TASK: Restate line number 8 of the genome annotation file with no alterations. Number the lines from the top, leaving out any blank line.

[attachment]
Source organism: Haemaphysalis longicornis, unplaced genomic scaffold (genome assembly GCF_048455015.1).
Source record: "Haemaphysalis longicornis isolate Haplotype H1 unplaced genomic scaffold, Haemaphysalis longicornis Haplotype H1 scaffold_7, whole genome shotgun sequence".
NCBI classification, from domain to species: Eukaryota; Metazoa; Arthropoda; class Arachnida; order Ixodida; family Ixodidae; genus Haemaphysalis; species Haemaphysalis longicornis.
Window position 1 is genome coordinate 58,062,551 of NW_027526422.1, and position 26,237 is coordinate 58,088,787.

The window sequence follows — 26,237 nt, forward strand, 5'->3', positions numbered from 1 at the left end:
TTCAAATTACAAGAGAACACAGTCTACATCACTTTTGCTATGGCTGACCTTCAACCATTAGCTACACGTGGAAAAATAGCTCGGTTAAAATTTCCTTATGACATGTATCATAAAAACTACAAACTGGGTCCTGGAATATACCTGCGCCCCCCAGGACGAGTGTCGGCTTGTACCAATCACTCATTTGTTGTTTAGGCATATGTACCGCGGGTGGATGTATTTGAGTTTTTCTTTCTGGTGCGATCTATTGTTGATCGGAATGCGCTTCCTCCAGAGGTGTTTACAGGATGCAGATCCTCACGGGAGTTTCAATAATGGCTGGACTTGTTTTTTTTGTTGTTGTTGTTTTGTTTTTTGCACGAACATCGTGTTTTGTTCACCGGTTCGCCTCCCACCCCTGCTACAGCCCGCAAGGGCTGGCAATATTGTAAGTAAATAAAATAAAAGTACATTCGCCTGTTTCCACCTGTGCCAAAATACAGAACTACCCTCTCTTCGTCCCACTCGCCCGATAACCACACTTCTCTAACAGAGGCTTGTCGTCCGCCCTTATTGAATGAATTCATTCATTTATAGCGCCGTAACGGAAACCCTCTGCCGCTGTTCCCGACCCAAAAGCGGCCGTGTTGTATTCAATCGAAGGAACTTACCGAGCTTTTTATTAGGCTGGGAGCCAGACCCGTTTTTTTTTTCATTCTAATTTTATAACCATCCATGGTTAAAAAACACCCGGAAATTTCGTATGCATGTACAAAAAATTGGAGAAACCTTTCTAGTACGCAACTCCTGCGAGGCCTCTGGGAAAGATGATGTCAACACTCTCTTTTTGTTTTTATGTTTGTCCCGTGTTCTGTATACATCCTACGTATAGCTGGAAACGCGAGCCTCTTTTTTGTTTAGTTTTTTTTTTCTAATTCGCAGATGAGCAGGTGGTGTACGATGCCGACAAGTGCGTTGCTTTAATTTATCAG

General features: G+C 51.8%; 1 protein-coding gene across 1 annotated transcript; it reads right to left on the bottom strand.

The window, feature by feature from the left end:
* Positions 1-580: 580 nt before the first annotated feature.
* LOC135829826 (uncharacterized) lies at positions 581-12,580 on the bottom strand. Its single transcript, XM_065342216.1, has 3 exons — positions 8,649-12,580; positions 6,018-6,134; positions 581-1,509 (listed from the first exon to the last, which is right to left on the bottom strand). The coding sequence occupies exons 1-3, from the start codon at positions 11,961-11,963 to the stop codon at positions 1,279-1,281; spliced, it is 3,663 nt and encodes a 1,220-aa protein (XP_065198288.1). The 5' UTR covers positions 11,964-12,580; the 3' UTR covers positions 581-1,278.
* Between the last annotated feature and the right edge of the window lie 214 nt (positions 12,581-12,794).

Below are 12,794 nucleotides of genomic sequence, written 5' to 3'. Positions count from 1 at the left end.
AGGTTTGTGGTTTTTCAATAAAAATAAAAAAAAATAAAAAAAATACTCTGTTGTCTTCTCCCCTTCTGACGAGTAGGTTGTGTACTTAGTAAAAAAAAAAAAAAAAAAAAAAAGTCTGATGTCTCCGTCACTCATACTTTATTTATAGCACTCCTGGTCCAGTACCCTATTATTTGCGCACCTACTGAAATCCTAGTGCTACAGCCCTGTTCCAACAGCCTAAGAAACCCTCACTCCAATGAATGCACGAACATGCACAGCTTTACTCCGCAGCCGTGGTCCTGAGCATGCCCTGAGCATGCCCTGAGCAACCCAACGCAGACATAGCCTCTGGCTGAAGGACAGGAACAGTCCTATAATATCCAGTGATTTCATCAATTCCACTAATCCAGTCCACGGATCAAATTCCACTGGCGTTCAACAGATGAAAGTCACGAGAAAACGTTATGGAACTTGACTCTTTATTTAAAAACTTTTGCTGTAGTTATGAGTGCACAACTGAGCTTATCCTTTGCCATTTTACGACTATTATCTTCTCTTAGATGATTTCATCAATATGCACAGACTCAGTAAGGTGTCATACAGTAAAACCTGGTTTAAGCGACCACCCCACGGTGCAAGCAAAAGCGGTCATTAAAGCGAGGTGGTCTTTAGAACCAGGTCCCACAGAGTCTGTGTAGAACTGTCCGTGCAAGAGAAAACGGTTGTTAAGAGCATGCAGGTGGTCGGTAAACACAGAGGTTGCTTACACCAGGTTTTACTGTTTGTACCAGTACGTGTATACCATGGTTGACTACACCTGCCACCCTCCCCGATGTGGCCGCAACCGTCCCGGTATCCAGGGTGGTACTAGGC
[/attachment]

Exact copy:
The window, feature by feature from the left end: